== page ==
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Yesterday there was a headline article on CNN about former POW Jessica Lynch. She describes for CNN her life the past twelve years and the challenges she has had to face. Now traveling and speaking to groups as a motivational speaker, she acknowledges that for twelve years she failed to seek help for her mental health. Apparently, this year she has changed her mind and is now getting professional help.

The reason this story caught my attention is her assertion that she has had the same nightmare for the last twelve years. Apparently, this is not uncommon for those suffering from PTSD as the result of combat or some other traumatic, life-changing event. In her case, the nightmare is a replay of Iraqi soldiers coming to get her as she tries to escape. This fits the classic definition of a nightmare as a disturbing, realistic dream. Nightmares, as contrasted with normal dreams, only occur during the REM dream cycle.

If you are suffering in a similar fashion with a recurring nightmare that affects the quality of your life, I urge you to get professional help. Even a few weeks can seem a long time with a recurring nightmare. And a period of twelve years is an extremely long time to experience the same nightmare. Sometimes those suffering from PTSD after returning from war have experienced nightmares the remainder of their lives.

The nightmare resulting from some traumatic event like enemy capture is one type of nightmare and professional help may be needed to help the individual face and resolve the cause of the nightmare. For most people, the underlying cause could be stress due to something in their individual lives. Perhaps they are failing at something regardless of the effort made. It could be marriage, a job, a sport, or finding themselves unable to pay the bills. This stress could trigger a recurring nightmare in which they are sinking or being chased. Or they may be climbing up a slippery or treacherous slope unable to reach the top and find themselves falling or in fear of falling.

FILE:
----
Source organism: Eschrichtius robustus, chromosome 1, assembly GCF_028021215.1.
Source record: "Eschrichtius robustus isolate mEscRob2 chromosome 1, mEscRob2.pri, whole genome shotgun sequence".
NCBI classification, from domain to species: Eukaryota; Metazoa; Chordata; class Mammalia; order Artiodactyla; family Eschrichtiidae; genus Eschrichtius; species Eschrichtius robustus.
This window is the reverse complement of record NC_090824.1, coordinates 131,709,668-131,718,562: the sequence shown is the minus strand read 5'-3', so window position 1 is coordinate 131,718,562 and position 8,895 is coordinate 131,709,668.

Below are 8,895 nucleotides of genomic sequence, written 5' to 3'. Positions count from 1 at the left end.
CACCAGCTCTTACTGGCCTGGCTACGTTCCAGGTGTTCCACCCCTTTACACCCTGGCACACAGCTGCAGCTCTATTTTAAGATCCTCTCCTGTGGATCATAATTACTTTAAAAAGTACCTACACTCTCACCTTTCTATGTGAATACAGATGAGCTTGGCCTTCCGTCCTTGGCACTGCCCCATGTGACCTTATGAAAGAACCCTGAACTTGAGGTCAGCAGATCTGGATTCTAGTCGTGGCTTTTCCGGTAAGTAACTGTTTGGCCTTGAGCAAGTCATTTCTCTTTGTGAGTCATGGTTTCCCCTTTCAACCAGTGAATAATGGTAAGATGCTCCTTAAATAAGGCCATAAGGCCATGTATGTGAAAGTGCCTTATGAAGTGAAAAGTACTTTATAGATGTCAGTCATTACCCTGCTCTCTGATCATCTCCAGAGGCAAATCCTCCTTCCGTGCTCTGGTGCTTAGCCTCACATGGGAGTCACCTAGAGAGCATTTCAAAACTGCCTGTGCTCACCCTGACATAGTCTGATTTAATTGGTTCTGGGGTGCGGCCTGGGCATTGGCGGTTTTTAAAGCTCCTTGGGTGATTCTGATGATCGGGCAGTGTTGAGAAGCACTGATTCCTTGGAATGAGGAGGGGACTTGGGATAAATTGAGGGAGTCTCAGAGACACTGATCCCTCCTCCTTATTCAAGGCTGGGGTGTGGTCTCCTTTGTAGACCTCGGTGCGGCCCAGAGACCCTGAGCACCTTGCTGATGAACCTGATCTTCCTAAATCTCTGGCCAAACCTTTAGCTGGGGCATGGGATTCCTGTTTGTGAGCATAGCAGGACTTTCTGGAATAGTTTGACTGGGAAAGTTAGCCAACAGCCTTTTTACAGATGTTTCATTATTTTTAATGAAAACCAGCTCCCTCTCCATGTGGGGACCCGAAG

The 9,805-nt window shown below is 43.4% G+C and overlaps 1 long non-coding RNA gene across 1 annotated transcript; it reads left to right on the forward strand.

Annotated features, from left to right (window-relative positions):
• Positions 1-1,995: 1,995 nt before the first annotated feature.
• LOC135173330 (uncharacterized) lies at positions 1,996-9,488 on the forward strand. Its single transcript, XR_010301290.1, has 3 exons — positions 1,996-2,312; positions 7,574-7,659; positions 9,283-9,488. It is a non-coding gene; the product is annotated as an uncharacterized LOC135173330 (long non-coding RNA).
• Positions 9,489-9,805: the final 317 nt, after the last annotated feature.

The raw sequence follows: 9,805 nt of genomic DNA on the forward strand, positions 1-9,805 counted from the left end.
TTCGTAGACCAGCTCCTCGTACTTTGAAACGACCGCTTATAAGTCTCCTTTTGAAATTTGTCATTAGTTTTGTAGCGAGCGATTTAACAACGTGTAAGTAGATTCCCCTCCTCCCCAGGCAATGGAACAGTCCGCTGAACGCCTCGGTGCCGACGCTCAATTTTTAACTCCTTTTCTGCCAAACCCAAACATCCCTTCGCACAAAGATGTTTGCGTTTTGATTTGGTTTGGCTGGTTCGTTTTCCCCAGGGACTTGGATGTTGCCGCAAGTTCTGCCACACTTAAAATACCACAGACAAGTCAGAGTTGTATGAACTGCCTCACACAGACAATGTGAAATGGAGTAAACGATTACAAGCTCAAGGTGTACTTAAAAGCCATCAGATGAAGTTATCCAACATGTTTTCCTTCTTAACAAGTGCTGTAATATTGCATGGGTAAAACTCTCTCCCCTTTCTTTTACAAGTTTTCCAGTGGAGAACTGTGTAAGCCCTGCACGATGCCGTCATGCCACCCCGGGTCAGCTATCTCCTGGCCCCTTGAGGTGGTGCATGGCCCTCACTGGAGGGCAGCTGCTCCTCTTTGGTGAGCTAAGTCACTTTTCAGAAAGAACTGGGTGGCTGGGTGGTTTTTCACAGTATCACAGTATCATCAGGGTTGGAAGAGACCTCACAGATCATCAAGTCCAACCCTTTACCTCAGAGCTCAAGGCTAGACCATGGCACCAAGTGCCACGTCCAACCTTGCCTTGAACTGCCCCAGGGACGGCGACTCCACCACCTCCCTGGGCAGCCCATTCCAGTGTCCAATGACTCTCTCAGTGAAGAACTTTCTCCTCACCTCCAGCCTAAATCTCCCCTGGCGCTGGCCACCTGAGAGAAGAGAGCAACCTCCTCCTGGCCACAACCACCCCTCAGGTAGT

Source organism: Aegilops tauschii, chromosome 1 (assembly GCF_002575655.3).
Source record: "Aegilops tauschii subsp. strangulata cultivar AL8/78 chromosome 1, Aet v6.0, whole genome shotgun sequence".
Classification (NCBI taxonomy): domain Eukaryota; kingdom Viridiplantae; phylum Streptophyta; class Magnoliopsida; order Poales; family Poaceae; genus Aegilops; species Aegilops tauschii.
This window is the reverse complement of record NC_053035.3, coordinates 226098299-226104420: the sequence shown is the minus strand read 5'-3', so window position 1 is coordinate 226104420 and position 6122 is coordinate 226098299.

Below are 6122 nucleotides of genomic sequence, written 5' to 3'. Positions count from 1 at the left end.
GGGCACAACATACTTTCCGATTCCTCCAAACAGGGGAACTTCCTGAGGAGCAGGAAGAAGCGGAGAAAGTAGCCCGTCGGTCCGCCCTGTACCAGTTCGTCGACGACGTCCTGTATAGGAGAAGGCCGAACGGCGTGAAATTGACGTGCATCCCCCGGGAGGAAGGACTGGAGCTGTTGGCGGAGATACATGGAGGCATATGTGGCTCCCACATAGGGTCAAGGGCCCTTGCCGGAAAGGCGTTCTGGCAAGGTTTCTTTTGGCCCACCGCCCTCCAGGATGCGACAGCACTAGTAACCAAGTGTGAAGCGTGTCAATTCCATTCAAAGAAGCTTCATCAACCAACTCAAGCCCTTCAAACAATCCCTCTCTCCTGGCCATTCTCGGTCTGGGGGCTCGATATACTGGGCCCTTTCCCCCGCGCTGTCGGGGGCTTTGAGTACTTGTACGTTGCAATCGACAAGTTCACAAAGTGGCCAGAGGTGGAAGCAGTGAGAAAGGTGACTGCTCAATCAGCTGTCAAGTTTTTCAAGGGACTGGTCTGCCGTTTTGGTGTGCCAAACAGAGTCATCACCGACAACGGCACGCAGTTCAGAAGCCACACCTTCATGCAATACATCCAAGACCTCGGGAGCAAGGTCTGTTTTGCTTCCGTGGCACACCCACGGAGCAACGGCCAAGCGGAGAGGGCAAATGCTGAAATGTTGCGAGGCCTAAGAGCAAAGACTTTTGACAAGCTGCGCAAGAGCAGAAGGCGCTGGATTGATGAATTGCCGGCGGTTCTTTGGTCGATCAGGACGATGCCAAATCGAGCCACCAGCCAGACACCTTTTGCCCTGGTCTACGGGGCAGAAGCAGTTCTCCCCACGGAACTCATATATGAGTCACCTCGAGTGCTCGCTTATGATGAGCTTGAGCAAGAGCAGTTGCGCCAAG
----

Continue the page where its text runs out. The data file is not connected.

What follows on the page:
I believe that nightmares can also be triggered by coming events seen by the subconscious, which triggers a response in the form of a nightmare. As a young child less than five years old, I frequently had dreams, including nightmares. In fact, in the family I was known as the dreamer and sleepwalker. I can recall a recurring dream that terrified me at the time. I dreamed that I saw a gigantic ball of snow and ice starting to roll down a hill headed toward our house. As the ball started to roll over and crush the house, I awoke. Now, I lived in Vermont, so ice and snow were common sights. However, in the dream we were being destroyed by the snow and ice.

This dream recurred until my father died from a kidney disease when I was five years old. After his death, our family fortunes went downhill very rapidly. My mother went back to work outside the home after being out of the labor force for almost twenty years. She was forced to accept a low paying job, which had to support two young boys. A load of medical bills left from my father’s illness added to the pressure. Within a few years, we were destitute. We were indeed crushed by the death of my father.

I believe that my subconscious mind saw the coming death and drastic change in our financial situation. This information took the form of a nightmare in my dreams, and it continued until the actual event occurred. Regardless of whether your nightmares are precognitive or dealing with known situations, if they are recurring, you should pay close attention and try to determine the cause.

Individual nightmares might be triggered by strong medications that can disrupt the sleep and dream cycle, so examine the list of side effects associated with any medications you are taking. My own philosophy is the fewer medications, the better. However, you may be dealing with a serious illness, and the medication you are taking may be the prescribed treatment. If you find the side effects unacceptable, you should discuss them with your physician. He or she may be able to find an alternative medication that is equally effective without the unpleasant or harmful side effects.

Some think that certain foods can cause nightmares, and there is limited evidence to supports this view. However, I cannot think of any examples from my own dreams. Nevertheless, this is a common view. In fact, when I reported my nightmares, and even non-stressful dreams, to my mother and grandparents as a young boy, they concluded they were caused by something I ate. Of course, their view of dreams was based on folklore and not a serious study, but sometimes there is an element of truth to folklore.

As I have mentioned in other posts, for the most beneficial dreams you should eat a proper diet, get adequate exercise, and stay away from drugs, unless prescribed by your doctor.

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